Yet at these companies, and at others with comparable “cultures,” risk management apparently performed quite dismally. How could this be? We contend that the answer lies in the concepts and practices of traditional risk management, which tend to look for risk in all the wrong places. That is, failure did not stem from merely paying lip service to risk management or from applying it poorly, as some have suggested. Instead, collapse resulted from taking on overly large risks under the seeming security of a risk-management approach that was in fact flawed. The more extensive the reliance on traditional risk management, we believe, the greater the risks unknowingly taken on and the higher the chances of corporate disaster.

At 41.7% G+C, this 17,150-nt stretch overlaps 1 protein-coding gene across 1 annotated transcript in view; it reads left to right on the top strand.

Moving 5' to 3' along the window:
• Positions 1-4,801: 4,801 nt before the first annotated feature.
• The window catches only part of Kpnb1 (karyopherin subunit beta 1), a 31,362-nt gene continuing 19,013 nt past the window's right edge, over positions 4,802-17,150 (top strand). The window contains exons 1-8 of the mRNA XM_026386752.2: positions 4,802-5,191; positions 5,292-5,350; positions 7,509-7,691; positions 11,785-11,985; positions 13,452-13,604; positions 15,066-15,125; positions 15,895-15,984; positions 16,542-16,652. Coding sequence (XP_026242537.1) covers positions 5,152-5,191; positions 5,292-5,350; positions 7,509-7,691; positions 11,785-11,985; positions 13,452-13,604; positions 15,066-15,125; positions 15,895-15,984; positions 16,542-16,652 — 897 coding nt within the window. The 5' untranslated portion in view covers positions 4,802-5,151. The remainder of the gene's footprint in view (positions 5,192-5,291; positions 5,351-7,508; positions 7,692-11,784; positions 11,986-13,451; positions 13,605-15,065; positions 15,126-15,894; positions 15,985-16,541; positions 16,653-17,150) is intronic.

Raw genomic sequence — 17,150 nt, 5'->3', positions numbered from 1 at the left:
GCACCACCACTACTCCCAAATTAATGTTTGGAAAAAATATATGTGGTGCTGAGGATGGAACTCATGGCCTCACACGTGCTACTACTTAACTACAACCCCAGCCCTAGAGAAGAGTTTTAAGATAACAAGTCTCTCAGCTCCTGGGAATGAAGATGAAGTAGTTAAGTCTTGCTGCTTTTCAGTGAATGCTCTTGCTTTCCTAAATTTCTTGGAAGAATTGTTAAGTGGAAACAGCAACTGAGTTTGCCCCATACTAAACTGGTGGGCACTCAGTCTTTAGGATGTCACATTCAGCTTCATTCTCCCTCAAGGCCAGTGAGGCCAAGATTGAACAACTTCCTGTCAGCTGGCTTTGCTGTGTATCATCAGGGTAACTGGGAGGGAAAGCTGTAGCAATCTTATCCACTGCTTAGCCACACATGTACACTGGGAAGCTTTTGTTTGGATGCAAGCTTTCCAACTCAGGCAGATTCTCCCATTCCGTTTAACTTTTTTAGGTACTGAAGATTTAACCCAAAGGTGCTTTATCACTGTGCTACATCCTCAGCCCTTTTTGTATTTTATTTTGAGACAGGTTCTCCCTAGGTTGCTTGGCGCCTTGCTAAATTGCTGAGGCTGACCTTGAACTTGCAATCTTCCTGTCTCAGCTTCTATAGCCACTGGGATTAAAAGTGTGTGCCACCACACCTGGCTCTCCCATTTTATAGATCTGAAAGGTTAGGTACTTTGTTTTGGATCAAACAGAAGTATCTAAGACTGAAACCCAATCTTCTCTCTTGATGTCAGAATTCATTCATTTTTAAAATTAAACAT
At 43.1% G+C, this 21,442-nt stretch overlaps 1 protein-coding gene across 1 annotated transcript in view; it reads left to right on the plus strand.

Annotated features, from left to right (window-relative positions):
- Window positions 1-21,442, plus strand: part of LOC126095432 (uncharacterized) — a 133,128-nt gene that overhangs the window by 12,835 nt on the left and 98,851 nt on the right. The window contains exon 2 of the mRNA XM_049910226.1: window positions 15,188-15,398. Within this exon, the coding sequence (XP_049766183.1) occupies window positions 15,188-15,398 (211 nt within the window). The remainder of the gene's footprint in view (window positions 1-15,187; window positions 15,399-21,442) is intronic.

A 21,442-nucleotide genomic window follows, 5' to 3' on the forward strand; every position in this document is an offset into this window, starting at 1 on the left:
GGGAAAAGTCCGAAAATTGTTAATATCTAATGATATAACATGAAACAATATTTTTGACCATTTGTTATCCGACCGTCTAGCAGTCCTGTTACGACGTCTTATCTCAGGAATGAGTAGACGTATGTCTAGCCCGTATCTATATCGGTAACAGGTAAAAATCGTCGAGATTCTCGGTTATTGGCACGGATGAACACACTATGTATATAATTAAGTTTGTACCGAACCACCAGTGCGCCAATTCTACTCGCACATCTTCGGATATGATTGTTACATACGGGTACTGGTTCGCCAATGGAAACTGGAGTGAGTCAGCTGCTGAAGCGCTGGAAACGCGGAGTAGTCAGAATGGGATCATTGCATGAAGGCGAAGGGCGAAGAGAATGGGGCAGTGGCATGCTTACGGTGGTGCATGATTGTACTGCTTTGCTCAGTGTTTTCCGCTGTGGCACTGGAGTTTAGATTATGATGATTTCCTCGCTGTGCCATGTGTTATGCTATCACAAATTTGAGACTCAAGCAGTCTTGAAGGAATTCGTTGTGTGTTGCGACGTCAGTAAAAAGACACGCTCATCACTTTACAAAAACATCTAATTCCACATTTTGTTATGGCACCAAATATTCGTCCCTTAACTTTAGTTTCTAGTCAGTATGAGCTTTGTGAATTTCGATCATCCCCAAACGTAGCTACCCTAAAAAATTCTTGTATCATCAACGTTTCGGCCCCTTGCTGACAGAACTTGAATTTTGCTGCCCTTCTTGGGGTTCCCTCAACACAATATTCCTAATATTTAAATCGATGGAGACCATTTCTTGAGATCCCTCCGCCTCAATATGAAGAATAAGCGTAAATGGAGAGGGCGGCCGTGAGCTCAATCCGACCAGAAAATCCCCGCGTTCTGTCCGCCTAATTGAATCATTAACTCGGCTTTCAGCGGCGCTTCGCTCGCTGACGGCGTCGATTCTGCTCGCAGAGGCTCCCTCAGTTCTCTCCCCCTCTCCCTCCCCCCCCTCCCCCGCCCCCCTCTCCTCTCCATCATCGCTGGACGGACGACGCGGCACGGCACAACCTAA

This article suggests how the key shortcomings of traditional risk management can be addressed by adopting a more sophisticated alternative — the Bayesian approach.
Not By History Alone
Two fundamentally different views have evolved over the years on how risk should be assessed. The first view — termed the objectivist, or frequentist, view — holds that risk is an objective property of the physical world and that associated with each type and level of risk is a true probability, just as there is a true atomic number for oxygen. Such probabilities are obtained from repetitive historical data, with some of the classic examples (largely for pedagogic purposes) being coin flips, die rolls and weather patterns. Based on such data, a frequentist might say that the probability of flipping a seemingly normal coin and getting heads, after having documented the results of a great many tosses, is 0.5; or that the probability of a high temperature of 95 degrees on July 4, 2011, in New York, given the extensive weather record, is 0.3.